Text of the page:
Two or more electrical power sources on ship are often connected in parallel to increase the load capability or reliability of the ship power system. In the case of two sources, both sources must meet the following conditions before they can be connected in parallel to share the load:
- Voltage magnitudes must be equal within a few percents.
- Voltage polarities must be the same (+ connected to + and − connected to −).
- The phase sequence of 3-phase sources must be the same.
- Frequencies of ac sources must be equal (else voltages will get out of phase).
The load shared by two static sources—such as two ship transformers, ship batteries, fuel cells, etc.—is determined by their terminal voltage droop lines.
With two static sources 1 and 2 the load is shared in parallel.
By parallel connection at a ship common bus, we force both sources to share the load such that they have the same terminal voltage equal to the bus voltage.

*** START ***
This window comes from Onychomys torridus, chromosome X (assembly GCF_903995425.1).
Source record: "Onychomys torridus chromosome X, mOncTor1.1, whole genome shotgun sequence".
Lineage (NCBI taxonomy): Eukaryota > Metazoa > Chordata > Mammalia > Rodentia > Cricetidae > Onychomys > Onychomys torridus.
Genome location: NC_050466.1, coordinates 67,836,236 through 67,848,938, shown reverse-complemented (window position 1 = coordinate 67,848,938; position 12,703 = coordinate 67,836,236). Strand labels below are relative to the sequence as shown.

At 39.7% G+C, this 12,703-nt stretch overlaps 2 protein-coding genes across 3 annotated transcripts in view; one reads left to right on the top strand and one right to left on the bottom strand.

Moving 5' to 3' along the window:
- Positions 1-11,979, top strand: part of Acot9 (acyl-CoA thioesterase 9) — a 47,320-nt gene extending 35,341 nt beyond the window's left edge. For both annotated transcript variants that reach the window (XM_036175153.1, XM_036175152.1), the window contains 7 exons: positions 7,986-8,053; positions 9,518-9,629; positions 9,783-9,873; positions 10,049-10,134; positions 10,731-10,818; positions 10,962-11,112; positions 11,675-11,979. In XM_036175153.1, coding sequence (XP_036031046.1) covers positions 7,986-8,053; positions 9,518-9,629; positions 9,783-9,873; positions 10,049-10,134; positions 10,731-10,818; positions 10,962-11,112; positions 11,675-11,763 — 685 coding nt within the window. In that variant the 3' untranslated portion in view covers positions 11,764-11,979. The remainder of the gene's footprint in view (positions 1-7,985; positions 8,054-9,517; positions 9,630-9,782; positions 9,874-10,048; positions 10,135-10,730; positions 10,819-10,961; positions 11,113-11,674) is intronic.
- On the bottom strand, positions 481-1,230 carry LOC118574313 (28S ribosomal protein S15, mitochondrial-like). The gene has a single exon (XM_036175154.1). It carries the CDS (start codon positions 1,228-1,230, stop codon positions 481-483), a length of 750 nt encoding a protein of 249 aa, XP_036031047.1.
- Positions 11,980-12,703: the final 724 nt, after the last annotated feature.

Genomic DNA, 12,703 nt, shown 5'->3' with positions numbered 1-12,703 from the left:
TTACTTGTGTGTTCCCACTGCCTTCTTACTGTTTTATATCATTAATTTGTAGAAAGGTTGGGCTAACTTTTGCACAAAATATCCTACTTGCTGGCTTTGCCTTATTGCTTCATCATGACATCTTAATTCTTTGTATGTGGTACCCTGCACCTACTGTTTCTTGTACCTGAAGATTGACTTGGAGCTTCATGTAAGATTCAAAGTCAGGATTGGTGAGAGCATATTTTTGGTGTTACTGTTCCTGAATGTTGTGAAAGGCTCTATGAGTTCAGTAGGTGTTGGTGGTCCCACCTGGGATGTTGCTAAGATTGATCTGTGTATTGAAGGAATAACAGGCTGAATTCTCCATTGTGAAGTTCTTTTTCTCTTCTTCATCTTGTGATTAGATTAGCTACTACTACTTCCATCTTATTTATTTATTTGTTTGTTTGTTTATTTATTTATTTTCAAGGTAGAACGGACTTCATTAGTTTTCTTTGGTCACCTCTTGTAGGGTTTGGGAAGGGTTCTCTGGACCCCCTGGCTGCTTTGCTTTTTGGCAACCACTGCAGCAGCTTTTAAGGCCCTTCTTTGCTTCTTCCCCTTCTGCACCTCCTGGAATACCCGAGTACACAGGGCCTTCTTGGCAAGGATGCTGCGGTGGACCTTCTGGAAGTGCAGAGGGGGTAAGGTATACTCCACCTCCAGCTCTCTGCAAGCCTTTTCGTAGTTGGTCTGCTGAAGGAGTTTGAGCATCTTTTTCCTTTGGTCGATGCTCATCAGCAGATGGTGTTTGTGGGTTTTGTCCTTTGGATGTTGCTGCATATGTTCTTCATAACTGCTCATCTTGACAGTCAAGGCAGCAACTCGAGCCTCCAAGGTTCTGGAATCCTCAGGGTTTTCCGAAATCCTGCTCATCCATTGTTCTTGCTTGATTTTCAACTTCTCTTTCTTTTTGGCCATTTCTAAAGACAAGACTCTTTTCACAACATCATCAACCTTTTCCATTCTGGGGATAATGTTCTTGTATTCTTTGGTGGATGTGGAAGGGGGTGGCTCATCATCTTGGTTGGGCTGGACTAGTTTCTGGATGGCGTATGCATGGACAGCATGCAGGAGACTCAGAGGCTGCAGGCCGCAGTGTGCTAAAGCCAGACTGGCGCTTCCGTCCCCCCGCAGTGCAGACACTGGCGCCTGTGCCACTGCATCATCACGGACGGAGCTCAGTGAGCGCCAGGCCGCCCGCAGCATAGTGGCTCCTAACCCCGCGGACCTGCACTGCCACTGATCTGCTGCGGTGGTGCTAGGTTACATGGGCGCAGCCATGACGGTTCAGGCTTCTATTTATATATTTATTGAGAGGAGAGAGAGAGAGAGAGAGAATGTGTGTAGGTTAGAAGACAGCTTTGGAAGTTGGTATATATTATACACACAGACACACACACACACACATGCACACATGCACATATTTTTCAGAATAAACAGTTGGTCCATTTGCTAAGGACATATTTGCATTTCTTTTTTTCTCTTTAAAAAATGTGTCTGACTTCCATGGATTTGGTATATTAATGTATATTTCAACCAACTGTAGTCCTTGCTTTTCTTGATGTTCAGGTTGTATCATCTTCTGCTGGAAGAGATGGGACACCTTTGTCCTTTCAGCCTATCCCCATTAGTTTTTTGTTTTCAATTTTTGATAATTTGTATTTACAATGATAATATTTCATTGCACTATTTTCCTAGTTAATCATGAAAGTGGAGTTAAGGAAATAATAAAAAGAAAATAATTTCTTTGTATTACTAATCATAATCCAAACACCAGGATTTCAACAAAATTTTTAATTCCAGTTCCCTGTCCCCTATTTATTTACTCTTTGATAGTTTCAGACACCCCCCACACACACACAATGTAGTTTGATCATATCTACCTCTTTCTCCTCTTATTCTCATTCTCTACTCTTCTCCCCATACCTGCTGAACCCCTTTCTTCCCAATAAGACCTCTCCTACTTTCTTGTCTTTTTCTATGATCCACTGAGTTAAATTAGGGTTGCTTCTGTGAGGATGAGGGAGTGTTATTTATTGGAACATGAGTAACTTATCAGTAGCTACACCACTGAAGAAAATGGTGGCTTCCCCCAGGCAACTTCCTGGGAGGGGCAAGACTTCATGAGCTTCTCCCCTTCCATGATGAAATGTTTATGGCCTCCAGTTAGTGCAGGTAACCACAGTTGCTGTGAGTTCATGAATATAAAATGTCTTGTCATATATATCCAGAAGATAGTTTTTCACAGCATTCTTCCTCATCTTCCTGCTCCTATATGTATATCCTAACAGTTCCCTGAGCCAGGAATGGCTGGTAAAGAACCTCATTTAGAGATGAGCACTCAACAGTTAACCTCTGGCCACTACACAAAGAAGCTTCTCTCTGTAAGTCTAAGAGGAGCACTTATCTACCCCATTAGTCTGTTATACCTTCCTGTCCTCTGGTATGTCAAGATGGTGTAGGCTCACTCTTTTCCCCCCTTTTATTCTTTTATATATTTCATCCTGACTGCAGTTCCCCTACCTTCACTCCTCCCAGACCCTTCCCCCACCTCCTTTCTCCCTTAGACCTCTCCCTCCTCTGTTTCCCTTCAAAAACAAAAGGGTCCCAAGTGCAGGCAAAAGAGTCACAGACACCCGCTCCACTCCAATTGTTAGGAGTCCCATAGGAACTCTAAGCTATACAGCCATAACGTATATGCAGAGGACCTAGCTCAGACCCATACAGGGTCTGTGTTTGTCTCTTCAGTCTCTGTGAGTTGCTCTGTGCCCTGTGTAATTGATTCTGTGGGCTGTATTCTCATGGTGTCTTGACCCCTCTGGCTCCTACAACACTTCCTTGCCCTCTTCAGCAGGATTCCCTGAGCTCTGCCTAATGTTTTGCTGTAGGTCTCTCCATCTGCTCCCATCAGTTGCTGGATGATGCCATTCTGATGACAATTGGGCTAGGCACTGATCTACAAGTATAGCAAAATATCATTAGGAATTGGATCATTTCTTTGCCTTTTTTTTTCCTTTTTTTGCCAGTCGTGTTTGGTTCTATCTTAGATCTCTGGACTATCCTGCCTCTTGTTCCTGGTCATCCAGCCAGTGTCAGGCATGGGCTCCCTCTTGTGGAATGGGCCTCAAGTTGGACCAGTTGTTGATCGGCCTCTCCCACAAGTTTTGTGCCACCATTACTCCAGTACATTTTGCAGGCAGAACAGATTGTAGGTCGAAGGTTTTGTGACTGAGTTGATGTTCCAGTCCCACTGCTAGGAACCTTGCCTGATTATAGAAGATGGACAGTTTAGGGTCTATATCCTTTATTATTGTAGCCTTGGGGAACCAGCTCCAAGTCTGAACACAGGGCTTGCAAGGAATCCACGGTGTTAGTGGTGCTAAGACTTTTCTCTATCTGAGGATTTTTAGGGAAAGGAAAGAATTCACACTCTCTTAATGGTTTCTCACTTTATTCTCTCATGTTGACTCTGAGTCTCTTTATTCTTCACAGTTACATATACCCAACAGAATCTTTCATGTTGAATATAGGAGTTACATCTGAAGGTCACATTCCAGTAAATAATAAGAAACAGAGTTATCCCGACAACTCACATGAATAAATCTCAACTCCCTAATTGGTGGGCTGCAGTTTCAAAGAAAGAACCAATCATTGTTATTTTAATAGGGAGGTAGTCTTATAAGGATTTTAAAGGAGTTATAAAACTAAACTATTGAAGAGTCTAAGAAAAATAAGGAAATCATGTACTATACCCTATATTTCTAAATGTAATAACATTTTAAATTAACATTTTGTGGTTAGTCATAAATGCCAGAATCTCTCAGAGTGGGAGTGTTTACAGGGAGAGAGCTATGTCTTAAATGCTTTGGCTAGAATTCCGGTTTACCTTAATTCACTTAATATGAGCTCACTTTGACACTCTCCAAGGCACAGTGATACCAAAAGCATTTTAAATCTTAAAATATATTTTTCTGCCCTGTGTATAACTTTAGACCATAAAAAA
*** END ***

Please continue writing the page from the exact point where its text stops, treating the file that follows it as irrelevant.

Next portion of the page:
The load sharing on ship power system can be adjusted by raising or lowering the voltage droop line of one or both sources working in parallel. This is generally done by changing the no-load voltage, which in turn raises or lowers the terminal voltage versus load line while maintaining the droop rate.
Voltage sharing on ship transformers
In transformers, this is easily done by changing the taps on the primary or secondary side.
Voltage sharing on ship batteries
In batteries and fuel cells, it is done by adding or subtracting one or more cells in one stack. For two sources in parallel to share an equal load, it is important to have their no-load voltages and the droop rates equal or
as close as possible.
Voltage sharing on ship generators
For two ship dc generators in parallel, the foregoing analysis for static sources also applies. For two ship motors in parallel sharing a torque load on a common shaft, the analysis presented here applies equally well after substituting the voltages in Equation with individual motor speeds versus horsepower load. The horsepower sharing between two locomotive engines hauling a long train can also be determined by using their respective speed versus horsepower droop lines.
The load sharing among ac generators is complex, as both the real and the reactive powers are shared.